A merchant gives change of an old 500 CFA Franc note (approximately 76 Euro cents) and a new 500 CFA Franc coin. A merchant gives change of an old 500 CFA Franc note (approximately 76 Euro cents) and a new 500 CFA Franc coin. EPA/Nic Bothma

Why abandoning the CFA Franc would be a risky operation

Jul 22, 2019

The controversy over the CFA Franc gets revived on a regular basis by African politicians and intellectuals. The currency gives rise to both passionate debate and simplistic, sweeping political declarations.

The CFA franc is one of two regional African currencies backed by the French treasury with pegging to the euro. It can refer to either the Central African CFA franc, or the West African CFA franc. They are separate currencies. But both are effectively interchangeable. In theory, the French government or the monetary unions using the currencies could decide to change the value of one or the other. So what’s all the fuss about? Cheikh Ahmed Bamba Diagne explains.


The basics of the CFA Franc

When French-speaking African states became independent, it was necessary to define the monetary relations between themselves, France and the rest of the world. With the exception of Guinea, then Mali, who chose to have an independent currency, other states’ monetary relations arose directly from the status quo, and the three currencies issued respectively in West Africa, East Africa and Madagascar remained in place.

They formed the basis for the exchange rate regime of independent states in the Franc zone.

However, the Franc zone is not only an exchange system, but also one of economic cooperation. Historically speaking, there were three hallmarks to the exchange system in African countries of the Franc zone:

  • First, the system of convertibility provided for complete freedom of exchange between the countries of the Franc zone, while their external exchange regulation remained identical;

  • Second, the exchange rate between France and the countries of the Franc zone was fixed. In other words, the exchange rate between the members of the zone and the rest of the world was defined through the exchange rate with the French Franc;

  • Last, in order to ensure convertibility and a fixed rate, the countries’ monetary reserves were pooled; the African countries kept theirs in Francs, and France guaranteed the value of African currencies in relation to the French Franc. This arrangement brought into effect an “operations account” opened by the French Treasury for three African and Madagascan issuing institutions, responsible for monetary policy, which stored their reserves in the account. In principle, three is no limit to the amount the operations account can be overdrawn. Today, its reserves equal 50% of their net foreign assets.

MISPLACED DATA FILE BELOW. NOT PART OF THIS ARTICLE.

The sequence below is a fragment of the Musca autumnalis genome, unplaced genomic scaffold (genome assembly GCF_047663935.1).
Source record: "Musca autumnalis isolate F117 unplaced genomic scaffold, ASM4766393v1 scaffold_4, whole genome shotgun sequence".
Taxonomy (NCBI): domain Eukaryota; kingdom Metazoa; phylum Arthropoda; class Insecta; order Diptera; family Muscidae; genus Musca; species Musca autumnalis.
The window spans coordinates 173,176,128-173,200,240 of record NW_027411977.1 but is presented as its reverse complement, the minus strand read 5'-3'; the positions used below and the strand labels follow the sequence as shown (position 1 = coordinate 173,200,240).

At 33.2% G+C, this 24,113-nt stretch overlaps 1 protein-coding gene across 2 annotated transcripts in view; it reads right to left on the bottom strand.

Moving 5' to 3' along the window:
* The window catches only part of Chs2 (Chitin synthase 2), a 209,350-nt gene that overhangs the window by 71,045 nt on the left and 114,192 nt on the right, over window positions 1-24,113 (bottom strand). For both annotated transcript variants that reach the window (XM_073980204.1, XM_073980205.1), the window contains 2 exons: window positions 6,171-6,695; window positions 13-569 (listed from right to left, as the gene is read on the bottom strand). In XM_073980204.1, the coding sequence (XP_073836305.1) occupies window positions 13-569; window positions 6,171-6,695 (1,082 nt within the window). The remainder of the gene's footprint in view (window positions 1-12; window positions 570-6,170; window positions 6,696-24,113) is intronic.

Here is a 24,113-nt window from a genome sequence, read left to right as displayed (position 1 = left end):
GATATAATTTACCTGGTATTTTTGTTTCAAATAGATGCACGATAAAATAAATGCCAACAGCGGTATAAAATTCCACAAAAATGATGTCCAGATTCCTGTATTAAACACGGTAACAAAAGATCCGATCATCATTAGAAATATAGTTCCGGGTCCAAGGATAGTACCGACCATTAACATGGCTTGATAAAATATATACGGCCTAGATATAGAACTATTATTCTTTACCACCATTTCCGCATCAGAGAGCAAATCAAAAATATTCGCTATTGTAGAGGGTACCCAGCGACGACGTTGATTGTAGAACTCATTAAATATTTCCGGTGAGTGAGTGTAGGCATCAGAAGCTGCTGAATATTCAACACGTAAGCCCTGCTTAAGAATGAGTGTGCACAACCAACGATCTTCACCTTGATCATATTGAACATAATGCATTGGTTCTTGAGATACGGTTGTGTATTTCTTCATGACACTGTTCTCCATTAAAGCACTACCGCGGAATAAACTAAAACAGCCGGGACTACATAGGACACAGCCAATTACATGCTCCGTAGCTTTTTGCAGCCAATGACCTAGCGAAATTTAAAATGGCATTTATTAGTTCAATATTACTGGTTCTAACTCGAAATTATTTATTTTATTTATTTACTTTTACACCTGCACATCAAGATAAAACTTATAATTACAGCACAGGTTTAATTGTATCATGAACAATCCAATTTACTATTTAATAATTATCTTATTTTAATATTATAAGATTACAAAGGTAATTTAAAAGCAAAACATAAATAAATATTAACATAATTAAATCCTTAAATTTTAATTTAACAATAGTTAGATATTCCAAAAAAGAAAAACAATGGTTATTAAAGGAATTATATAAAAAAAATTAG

The net foreign assets held by West African Economic and Monetary Union countries in their operations account amount to 2,709bn CFA Francs (€4.1bn or $4.7bn). This amount is equivalent to a third of the profits of Total, France’s third largest company, or 0.18% of the French GDP.

The bitter lessons of Mali and Guinea

We must learn from others’ mistakes: over a 22-year period (1962-1984), Mali had a painful experience with its currency. Upon its exit from the CFA zone in 1962, the country conducted an expansionist monetary policy, leading to the devaluation of the Malian Franc in 1967, followed by a coup d’État the following year.

Guinea-Conakry, larger and richer in natural resources than Senegal, has had its own currency since 1960. The country is worth $7bn ($16bn for Senegal). What effect does the Guinean Franc have on the country’s development? The real question lies elsewhere.

Why should we, in the short to long term, resist a single currency for the Economic Community of West African States countries?